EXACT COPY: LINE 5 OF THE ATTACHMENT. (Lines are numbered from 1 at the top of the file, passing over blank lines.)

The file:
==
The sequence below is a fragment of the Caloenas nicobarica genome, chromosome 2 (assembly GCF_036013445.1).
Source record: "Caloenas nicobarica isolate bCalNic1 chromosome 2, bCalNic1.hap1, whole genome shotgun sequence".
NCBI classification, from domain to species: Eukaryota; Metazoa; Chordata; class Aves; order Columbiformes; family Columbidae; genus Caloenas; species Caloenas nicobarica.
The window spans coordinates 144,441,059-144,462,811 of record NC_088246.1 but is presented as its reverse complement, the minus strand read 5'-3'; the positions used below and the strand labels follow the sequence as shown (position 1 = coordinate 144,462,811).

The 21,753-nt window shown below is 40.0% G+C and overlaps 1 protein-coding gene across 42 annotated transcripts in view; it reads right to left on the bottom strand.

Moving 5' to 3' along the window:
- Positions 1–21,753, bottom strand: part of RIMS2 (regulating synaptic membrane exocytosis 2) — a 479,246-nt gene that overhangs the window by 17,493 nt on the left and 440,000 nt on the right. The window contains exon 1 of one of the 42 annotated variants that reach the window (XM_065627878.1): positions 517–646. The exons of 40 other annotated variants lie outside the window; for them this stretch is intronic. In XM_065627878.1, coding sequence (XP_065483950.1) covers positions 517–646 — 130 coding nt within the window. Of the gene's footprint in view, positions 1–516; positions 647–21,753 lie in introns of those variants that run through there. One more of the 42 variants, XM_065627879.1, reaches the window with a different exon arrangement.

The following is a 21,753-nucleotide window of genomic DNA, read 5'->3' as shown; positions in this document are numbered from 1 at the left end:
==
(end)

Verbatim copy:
The 21,753-nt window shown below is 40.0% G+C and overlaps 1 protein-coding gene across 42 annotated transcripts in view; it reads right to left on the bottom strand.